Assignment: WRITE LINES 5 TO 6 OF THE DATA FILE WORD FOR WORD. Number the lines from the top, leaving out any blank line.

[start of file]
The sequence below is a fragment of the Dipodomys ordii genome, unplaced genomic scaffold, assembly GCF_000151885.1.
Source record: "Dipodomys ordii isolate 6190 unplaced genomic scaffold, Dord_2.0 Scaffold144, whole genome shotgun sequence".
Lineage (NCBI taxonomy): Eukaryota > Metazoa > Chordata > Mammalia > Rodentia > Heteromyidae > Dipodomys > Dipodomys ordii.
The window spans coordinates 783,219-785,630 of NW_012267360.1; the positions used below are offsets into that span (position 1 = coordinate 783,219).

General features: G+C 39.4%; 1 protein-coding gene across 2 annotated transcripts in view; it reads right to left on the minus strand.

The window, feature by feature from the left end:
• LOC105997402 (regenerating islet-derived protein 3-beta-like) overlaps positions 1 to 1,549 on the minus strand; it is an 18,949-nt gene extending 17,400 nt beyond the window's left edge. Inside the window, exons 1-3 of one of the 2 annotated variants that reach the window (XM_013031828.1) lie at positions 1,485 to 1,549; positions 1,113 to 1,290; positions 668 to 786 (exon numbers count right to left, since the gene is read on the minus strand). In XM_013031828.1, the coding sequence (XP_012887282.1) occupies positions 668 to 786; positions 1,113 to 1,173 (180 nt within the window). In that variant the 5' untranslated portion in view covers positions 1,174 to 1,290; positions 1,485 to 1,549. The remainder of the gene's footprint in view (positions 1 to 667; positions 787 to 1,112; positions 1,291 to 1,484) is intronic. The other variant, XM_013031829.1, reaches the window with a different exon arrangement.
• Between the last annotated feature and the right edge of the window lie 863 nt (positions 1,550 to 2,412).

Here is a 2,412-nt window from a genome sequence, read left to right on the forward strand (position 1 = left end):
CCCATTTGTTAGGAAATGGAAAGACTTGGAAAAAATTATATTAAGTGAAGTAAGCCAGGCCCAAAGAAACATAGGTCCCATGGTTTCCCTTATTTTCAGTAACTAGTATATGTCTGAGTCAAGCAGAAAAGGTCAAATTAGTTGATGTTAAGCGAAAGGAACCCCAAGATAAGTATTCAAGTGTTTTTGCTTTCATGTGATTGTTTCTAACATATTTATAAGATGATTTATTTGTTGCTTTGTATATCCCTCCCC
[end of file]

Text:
General features: G+C 39.4%; 1 protein-coding gene across 2 annotated transcripts in view; it reads right to left on the minus strand.

The window, feature by feature from the left end: